Mitt Romney’s press secretary Andrea Saul brought the full wrath of the GOP’s right-wing down on her unsuspecting head today by suggesting that Romney is, you know, proud of his signature health care bill. The scene of the crime was a Fox News discussion of an ad implying that a woman died because her husband lost his insurance when a Bain-controlled plant laid him off. To this Saul responded, not unreasonably, that, “[I]f people had been in Massachusetts, under Governor Romney’s health care plan, they would have had health care.”
But, then, what is “reason” when you’re up against your party’s id? Conservative blogger Erick Erickson promptly announced that Saul’s foray into health-care wonkery could “mark the day the Romney campaign died,” since it would send the right’s thinly-suppressed doubts gushing to the surface. “Consider the scab picked, the wound opened, and the distrust trickling out again,” he wrote. Then, later in the day, the conservative performance-artist Ann Coulter dropped by Fox News to chat up her buddy Sean Hannity and issue a fatwa against Saul, urging Republican donors to go on strike until Saul is unemployed.
As we await the Romney campaign’s decision about Saul’s fate, it’s worth reflecting on one under-reported aspect of this latest conservative blow-up: Saul was saying precisely what her superiors in the Romney campaign believe, not least of them Mitt Romney.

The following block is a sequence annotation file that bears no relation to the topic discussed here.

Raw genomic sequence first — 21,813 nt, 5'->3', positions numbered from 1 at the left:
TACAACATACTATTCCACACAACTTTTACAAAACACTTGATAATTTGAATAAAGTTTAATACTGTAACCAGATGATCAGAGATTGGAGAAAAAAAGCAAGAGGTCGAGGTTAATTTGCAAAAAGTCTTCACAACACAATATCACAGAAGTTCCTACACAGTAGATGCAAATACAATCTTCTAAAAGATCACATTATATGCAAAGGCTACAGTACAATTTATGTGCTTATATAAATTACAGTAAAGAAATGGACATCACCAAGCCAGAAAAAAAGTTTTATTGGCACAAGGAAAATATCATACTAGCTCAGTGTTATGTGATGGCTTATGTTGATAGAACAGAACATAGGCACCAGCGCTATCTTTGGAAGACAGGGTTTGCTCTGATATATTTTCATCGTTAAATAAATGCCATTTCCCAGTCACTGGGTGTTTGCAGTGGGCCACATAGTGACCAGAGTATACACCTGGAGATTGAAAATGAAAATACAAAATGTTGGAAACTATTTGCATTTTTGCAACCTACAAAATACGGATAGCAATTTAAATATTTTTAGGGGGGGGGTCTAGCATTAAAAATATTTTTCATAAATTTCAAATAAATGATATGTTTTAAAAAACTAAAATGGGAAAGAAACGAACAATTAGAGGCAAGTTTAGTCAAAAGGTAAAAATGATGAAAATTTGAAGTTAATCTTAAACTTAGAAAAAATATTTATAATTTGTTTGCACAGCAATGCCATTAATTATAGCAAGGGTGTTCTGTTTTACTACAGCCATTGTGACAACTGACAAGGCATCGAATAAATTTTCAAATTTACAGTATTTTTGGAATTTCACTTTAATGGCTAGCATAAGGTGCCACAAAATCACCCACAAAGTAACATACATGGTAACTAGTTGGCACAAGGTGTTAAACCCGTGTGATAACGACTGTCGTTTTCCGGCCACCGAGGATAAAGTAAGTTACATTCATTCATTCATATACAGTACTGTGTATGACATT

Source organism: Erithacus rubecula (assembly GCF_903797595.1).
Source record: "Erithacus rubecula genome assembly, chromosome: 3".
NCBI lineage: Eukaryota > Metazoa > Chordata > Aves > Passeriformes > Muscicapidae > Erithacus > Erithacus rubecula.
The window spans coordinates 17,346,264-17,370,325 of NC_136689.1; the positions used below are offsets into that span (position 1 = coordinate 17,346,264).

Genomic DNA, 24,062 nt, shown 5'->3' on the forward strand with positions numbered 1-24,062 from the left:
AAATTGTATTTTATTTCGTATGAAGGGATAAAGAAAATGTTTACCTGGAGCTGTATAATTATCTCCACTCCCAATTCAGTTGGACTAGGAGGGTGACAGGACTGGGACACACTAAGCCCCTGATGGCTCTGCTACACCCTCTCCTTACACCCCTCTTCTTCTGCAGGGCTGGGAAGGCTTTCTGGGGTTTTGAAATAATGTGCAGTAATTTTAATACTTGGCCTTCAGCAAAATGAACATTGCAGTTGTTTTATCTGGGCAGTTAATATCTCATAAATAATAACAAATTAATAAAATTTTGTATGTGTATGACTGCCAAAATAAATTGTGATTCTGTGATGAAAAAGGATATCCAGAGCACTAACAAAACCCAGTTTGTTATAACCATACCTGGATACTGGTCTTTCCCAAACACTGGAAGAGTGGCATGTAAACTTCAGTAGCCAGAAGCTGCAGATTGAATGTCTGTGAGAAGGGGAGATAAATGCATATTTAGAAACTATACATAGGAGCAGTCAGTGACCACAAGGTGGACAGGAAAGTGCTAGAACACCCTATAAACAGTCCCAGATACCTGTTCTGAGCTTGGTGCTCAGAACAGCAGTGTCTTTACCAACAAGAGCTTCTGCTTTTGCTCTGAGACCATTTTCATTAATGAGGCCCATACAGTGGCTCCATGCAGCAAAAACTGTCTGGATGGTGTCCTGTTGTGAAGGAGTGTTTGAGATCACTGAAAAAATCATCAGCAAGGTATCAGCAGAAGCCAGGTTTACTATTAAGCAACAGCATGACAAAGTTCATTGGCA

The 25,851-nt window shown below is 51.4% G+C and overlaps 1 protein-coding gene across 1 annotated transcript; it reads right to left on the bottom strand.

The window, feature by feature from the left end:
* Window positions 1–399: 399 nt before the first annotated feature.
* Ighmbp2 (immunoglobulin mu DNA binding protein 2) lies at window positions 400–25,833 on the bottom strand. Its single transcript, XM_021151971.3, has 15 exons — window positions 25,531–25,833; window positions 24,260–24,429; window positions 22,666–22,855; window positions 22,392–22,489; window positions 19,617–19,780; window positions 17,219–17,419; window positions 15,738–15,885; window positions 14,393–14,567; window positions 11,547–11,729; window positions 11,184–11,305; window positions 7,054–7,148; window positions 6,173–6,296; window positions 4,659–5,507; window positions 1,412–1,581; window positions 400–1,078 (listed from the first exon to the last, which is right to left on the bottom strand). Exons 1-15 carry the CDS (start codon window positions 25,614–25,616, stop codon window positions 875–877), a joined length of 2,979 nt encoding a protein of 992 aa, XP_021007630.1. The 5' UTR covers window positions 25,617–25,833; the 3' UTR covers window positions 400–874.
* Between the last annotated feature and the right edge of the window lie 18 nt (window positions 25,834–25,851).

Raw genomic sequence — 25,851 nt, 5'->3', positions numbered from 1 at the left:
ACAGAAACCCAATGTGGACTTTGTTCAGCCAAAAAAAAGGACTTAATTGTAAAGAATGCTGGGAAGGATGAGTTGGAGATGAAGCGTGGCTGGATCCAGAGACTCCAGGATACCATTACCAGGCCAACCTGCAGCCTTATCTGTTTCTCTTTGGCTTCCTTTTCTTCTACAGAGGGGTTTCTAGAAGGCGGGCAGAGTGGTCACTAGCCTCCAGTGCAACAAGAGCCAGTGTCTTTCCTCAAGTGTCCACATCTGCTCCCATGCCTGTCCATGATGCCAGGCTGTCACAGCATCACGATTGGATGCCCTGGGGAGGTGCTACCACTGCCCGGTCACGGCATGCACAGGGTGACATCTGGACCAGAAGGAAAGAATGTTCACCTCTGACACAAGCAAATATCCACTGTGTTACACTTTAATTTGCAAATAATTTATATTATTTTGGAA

I spent a lot of time talking to Romney campaign officials while reporting my recent profile of Stuart Stevens, his chief strategist. The unmistakable impression I got from them is that, to this day, Romney remains extremely proud of having passed health care reform in Massachusetts. As I write in the piece, it’s one reason Romney hired Stevens in the first place:
In 2012, Stevens sought to reprise the attack strategy for Romney, except with an added wrinkle. Rather than simply knee-cap his conservative rivals, Romney would also channel the country’s frustration with Obama. This would appeal to the base, which considered the president illegitimate, without alienating general election voters, who considered Obama’s economic policies a failure. Romney could capture the nomination without moving rightward. He wouldn’t even have to renounce his own health care plan so long as he was sufficiently scathing toward Obamacare.
Somewhat unusually for a presidential candidate, Romney has been deeply involved in hashing out his own campaign strategy. “Romney plays a big role in the strategic direction,” says one Romney aide. “Stuart is the artiste.” And Romney liked what he heard. He was especially hesitant to abandon his health care record and was heartened that Stevens urged him not to [emphasis added].
Saul was surely aware of this—as I say, it’s common knowledge in Romneyworld. So it’s no surprise that she grasped for it while defending her boss on television.
Unfortunately for Saul and Romney, the whole episode confirms the main conclusion of my piece, which is that the campaign has massively underestimated the fever on the right from the very beginning, and that this underestimation continues to complicate their lives in all sorts of ways.
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